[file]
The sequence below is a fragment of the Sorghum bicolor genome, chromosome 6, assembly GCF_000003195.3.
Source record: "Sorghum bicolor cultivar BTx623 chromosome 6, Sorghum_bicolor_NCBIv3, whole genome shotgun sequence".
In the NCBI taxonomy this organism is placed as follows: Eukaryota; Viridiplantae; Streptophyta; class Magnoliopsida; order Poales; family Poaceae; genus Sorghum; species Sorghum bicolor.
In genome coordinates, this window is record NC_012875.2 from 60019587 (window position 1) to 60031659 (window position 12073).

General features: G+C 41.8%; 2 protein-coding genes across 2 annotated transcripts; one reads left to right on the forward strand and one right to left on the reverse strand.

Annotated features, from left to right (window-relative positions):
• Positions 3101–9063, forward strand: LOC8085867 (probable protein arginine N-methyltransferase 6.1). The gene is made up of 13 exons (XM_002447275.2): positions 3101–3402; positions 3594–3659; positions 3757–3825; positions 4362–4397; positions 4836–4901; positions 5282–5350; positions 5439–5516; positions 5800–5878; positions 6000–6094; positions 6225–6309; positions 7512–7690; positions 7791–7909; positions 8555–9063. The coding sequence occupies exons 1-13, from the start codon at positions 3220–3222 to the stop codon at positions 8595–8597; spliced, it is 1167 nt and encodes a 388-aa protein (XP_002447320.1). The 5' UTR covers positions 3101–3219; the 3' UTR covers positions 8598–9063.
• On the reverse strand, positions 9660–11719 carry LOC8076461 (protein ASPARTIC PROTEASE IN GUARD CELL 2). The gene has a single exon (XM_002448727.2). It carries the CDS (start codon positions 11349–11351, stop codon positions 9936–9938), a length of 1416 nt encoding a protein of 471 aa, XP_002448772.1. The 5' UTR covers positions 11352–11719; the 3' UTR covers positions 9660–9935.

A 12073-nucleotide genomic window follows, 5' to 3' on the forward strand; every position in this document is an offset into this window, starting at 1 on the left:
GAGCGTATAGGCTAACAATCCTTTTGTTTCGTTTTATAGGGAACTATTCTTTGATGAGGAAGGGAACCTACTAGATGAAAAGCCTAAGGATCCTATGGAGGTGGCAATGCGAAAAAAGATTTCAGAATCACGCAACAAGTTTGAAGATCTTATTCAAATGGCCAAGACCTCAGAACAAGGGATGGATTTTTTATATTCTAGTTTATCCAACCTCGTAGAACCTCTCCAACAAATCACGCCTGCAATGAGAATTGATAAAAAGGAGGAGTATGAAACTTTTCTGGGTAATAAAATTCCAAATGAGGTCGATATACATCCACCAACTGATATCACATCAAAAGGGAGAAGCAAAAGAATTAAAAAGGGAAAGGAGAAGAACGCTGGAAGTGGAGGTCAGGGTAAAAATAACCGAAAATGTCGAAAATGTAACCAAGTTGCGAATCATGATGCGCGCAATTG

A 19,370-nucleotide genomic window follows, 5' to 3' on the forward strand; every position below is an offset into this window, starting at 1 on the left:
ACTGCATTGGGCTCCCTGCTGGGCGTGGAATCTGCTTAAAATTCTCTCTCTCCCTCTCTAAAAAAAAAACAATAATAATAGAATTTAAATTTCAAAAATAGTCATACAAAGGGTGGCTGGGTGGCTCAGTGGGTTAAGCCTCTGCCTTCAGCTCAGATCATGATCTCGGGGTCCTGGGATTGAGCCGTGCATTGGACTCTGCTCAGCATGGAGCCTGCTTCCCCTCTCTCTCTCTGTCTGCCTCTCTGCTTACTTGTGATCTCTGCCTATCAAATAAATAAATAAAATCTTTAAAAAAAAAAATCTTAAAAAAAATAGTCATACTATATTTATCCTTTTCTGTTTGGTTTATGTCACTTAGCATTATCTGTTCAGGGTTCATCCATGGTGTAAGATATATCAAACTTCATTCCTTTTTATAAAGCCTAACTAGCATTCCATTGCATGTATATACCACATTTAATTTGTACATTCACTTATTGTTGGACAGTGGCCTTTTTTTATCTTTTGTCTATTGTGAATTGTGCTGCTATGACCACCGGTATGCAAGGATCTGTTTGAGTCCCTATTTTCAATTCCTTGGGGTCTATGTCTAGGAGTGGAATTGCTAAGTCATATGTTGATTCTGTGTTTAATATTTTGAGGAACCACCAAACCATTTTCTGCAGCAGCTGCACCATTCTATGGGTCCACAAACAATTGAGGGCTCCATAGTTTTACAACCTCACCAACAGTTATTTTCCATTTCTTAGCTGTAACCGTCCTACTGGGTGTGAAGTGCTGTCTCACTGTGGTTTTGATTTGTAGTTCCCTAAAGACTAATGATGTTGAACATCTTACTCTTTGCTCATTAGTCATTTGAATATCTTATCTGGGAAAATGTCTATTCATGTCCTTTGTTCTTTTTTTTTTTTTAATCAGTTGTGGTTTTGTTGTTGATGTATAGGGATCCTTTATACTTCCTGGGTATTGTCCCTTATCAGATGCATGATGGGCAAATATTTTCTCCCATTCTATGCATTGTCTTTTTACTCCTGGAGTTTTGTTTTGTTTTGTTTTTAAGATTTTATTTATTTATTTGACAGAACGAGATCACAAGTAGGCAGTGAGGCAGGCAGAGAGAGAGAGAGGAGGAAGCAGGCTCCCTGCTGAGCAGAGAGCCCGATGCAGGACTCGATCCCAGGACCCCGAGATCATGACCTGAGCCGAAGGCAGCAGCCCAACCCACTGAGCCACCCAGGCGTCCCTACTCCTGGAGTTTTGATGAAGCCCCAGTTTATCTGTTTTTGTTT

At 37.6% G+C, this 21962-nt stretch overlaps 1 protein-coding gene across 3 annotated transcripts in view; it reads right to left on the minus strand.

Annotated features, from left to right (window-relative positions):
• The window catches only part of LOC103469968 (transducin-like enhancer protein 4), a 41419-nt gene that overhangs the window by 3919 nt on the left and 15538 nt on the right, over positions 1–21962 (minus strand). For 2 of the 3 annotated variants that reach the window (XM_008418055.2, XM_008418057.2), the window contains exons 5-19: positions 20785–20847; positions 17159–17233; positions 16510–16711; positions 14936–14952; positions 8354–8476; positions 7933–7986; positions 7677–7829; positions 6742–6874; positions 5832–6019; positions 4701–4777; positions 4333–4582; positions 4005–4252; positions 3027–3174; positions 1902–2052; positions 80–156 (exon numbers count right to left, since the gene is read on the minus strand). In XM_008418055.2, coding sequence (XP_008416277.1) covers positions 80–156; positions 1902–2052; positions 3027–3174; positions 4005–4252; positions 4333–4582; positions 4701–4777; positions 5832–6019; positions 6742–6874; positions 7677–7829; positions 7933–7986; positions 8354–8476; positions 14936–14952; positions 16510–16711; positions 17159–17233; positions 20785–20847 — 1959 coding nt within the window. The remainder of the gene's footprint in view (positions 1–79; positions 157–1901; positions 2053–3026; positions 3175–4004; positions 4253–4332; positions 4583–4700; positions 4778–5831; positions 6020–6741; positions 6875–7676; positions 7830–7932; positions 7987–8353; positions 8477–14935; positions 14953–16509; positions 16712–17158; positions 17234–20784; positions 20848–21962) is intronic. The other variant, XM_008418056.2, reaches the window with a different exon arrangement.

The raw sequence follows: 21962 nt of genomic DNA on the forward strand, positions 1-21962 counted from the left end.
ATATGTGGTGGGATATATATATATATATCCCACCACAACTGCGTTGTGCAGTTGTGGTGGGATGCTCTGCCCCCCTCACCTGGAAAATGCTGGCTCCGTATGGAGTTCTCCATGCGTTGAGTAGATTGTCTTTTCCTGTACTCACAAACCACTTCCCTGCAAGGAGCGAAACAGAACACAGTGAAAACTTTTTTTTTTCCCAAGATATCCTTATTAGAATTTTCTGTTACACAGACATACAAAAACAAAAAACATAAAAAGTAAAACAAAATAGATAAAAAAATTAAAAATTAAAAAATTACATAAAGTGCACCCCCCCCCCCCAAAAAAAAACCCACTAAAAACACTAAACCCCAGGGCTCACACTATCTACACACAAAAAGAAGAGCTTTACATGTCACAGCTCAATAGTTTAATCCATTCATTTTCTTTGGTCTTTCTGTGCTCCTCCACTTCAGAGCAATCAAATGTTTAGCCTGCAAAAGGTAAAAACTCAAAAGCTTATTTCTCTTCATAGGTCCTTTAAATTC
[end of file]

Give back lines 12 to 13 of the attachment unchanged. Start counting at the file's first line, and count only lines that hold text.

ACTGCATTGGGCTCCCTGCTGGGCGTGGAATCTGCTTAAAATTCTCTCTCTCCCTCTCTAAAAAAAAAACAATAATAATAGAATTTAAATTTCAAAAATAGTCATACAAAGGGTGGCTGGGTGGCTCAGTGGGTTAAGCCTCTGCCTTCAGCTCAGATCATGATCTCGGGGTCCTGGGATTGAGCCGTGCATTGGACTCTGCTCAGCATGGAGCCTGCTTCCCCTCTCTCTCTCTGTCTGCCTCTCTGCTTACTTGTGATCTCTGCCTATCAAATAAATAAATAAAATCTTTAAAAAAAAAAATCTTAAAAAAAATAGTCATACTATATTTATCCTTTTCTGTTTGGTTTATGTCACTTAGCATTATCTGTTCAGGGTTCATCCATGGTGTAAGATATATCAAACTTCATTCCTTTTTATAAAGCCTAACTAGCATTCCATTGCATGTATATACCACATTTAATTTGTACATTCACTTATTGTTGGACAGTGGCCTTTTTTTATCTTTTGTCTATTGTGAATTGTGCTGCTATGACCACCGGTATGCAAGGATCTGTTTGAGTCCCTATTTTCAATTCCTTGGGGTCTATGTCTAGGAGTGGAATTGCTAAGTCATATGTTGATTCTGTGTTTAATATTTTGAGGAACCACCAAACCATTTTCTGCAGCAGCTGCACCATTCTATGGGTCCACAAACAATTGAGGGCTCCATAGTTTTACAACCTCACCAACAGTTATTTTCCATTTCTTAGCTGTAACCGTCCTACTGGGTGTGAAGTGCTGTCTCACTGTGGTTTTGATTTGTAGTTCCCTAAAGACTAATGATGTTGAACATCTTACTCTTTGCTCATTAGTCATTTGAATATCTTATCTGGGAAAATGTCTATTCATGTCCTTTGTTCTTTTTTTTTTTTTAATCAGTTGTGGTTTTGTTGTTGATGTATAGGGATCCTTTATACTTCCTGGGTATTGTCCCTTATCAGATGCATGATGGGCAAATATTTTCTCCCATTCTATGCATTGTCTTTTTACTCCTGGAGTTTTGTTTTGTTTTGTTTTTAAGATTTTATTTATTTATTTGACAGAACGAGATCACAAGTAGGCAGTGAGGCAGGCAGAGAGAGAGAGAGGAGGAAGCAGGCTCCCTGCTGAGCAGAGAGCCCGATGCAGGACTCGATCCCAGGACCCCGAGATCATGACCTGAGCCGAAGGCAGCAGCCCAACCCACTGAGCCACCCAGGCGTCCCTACTCCTGGAGTTTTGATGAAGCCCCAGTTTATCTGTTTTTGTTT

At 37.6% G+C, this 21962-nt stretch overlaps 1 protein-coding gene across 3 annotated transcripts in view; it reads right to left on the minus strand.